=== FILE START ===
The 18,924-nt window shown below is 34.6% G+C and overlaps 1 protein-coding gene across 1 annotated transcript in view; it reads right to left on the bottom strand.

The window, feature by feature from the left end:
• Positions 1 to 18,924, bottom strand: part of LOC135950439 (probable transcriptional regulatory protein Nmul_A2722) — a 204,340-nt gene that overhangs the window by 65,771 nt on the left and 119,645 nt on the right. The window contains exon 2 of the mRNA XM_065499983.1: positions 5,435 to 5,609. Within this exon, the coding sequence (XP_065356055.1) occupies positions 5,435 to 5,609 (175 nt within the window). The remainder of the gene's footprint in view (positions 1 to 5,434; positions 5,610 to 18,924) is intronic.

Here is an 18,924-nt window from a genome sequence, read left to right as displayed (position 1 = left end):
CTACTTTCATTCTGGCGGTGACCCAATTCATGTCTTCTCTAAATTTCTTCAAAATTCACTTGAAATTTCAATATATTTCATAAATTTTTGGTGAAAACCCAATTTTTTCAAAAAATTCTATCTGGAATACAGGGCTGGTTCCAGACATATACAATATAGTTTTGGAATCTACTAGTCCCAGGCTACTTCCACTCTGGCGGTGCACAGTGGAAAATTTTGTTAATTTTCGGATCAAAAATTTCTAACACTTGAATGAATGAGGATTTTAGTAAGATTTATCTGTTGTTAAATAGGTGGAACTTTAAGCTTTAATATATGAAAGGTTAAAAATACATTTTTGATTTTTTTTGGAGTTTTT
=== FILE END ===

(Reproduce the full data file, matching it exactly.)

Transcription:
The 18,924-nt window shown below is 34.6% G+C and overlaps 1 protein-coding gene across 1 annotated transcript in view; it reads right to left on the bottom strand.

The window, feature by feature from the left end:
• Positions 1 to 18,924, bottom strand: part of LOC135950439 (probable transcriptional regulatory protein Nmul_A2722) — a 204,340-nt gene that overhangs the window by 65,771 nt on the left and 119,645 nt on the right. The window contains exon 2 of the mRNA XM_065499983.1: positions 5,435 to 5,609. Within this exon, the coding sequence (XP_065356055.1) occupies positions 5,435 to 5,609 (175 nt within the window). The remainder of the gene's footprint in view (positions 1 to 5,434; positions 5,610 to 18,924) is intronic.

Here is an 18,924-nt window from a genome sequence, read left to right as displayed (position 1 = left end):
CTACTTTCATTCTGGCGGTGACCCAATTCATGTCTTCTCTAAATTTCTTCAAAATTCACTTGAAATTTCAATATATTTCATAAATTTTTGGTGAAAACCCAATTTTTTCAAAAAATTCTATCTGGAATACAGGGCTGGTTCCAGACATATACAATATAGTTTTGGAATCTACTAGTCCCAGGCTACTTCCACTCTGGCGGTGCACAGTGGAAAATTTTGTTAATTTTCGGATCAAAAATTTCTAACACTTGAATGAATGAGGATTTTAGTAAGATTTATCTGTTGTTAAATAGGTGGAACTTTAAGCTTTAATATATGAAAGGTTAAAAATACATTTTTGATTTTTTTTGGAGTTTTT